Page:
We need new airport capacity and we need it fast. But it needs to be introduced in the most cost-effective and least environmentally damaging way possible.

We’re all aware of the unassailable environmental arguments for expanding Gatwick over Heathrow, but there is also strong business case for expanding Gatwick.

Heathrow simply can’t deliver the growth that this country needs. The Davies Commission report itself said that expansion at Heathrow would provide only £1.4bn in net benefit whereas a 2nd Runway at Gatwick would provide £5.5bn. It is no wonder that Sir Terry Farrell, one of the UK’s leading architecture planners, said that Gatwick will deliver more balanced, and more widely spread, economic growth.

The lukewarm support shown by some businesses for Heathrow expansion will quickly dissipate once the reality sets in that Heathrow is going to become the most expensive airport in the world. Airport capacity is a fulcrum for national growth, so this is likely to send out damaging ripples to Britain’s competitiveness.

Since the Davies Commission, the business case for Heathrow has got even weaker. Gatwick has added 20 new long-haul flight destinations in the last year meaning that an extra runway at Gatwick will deliver identical traffic connectivity for the UK as expansion at Heathrow with a much smaller environmental footprint.

Heathrow is permanently stymied by its archaic location; a relic of the days before mass air travel. Due to Heathrow’s proximity to London, a 3rd runway will affect 21 times more people through noise pollution compared to expanding Gatwick.

But the real Achilles heel of a 3rd Runway is air quality targets. It is impossible to reconcile building an extra runway at Heathrow with meeting air quality targets when Heathrow has already broken every air quality target for the last decade with only two runways.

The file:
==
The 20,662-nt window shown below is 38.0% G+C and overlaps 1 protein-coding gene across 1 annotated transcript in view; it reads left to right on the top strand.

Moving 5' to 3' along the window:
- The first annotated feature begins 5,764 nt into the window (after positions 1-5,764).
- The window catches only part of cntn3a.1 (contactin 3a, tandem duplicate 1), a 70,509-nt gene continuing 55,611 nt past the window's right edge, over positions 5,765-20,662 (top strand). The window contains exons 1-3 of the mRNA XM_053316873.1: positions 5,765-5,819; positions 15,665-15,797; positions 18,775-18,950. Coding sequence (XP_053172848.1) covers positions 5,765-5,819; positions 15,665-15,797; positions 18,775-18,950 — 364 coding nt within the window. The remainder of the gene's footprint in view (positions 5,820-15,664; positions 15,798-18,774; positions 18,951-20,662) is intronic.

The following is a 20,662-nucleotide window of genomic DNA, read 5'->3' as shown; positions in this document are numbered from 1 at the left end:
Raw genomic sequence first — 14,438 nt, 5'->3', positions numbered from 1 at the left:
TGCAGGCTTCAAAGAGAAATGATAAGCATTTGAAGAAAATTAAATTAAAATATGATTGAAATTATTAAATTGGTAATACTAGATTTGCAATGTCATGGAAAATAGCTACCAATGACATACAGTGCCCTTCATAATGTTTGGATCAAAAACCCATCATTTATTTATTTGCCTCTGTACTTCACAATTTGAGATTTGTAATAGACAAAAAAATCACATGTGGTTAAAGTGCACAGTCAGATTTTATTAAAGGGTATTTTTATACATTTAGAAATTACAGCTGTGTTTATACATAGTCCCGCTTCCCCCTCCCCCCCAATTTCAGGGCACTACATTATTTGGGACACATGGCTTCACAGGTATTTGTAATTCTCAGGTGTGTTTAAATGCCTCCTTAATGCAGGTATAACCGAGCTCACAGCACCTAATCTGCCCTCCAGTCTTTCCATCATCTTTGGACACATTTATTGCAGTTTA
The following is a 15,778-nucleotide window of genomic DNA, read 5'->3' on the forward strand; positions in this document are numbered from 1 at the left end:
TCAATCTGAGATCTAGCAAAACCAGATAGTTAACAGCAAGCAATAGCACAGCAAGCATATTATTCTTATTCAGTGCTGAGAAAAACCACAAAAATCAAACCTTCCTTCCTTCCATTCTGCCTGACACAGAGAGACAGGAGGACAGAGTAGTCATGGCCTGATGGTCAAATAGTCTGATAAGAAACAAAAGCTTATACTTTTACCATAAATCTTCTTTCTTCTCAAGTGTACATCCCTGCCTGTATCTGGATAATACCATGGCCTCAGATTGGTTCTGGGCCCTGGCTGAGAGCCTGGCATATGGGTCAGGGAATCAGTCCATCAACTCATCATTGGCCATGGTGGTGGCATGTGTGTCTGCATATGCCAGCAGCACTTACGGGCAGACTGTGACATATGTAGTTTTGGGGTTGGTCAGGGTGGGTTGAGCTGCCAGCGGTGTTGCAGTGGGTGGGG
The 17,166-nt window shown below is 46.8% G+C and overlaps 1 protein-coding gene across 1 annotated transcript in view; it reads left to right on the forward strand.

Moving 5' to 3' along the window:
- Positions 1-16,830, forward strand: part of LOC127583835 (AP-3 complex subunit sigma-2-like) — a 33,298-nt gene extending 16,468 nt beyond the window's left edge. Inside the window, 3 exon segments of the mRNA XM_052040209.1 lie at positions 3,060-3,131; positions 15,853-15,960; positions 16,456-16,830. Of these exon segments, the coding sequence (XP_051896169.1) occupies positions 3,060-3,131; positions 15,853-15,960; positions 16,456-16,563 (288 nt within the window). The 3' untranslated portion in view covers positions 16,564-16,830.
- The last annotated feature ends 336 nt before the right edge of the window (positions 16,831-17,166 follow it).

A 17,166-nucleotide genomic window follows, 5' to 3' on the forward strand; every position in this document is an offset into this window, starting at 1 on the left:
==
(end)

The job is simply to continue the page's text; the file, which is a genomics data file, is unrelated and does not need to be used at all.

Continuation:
Given that the Airports Commission recommended that the release of capacity at a 3rd Runway should be dependent on Heathrow meeting binding air quality targets it is likely that we may end up with the worst of all worlds: spending decades building an additional runway only to find that Heathrow is unable to utilise much of it.

Thankfully, this decision isn’t final. A 3rd Runway will have to traverse a whole series of obstacles, starting with a vote in Parliament. Given that research suggests that expansion at Heathrow will require a public subsidy of up to £305 per household, I hope that every MP who votes in favour of expansion at Heathrow is prepared to explain to their constituents why they expect taxpayers from the Shetland Islands to Lands’ End to subsidise a foreign-owned, private company.

Expanding Gatwick will be cheaper, quicker and, crucially, deliverable. It will create a more competitive airports system with cheaper flights for businesspeople. Opposition to a 3rd Runway at Heathrow is an attempt to prevent the biggest white elephant project in our history.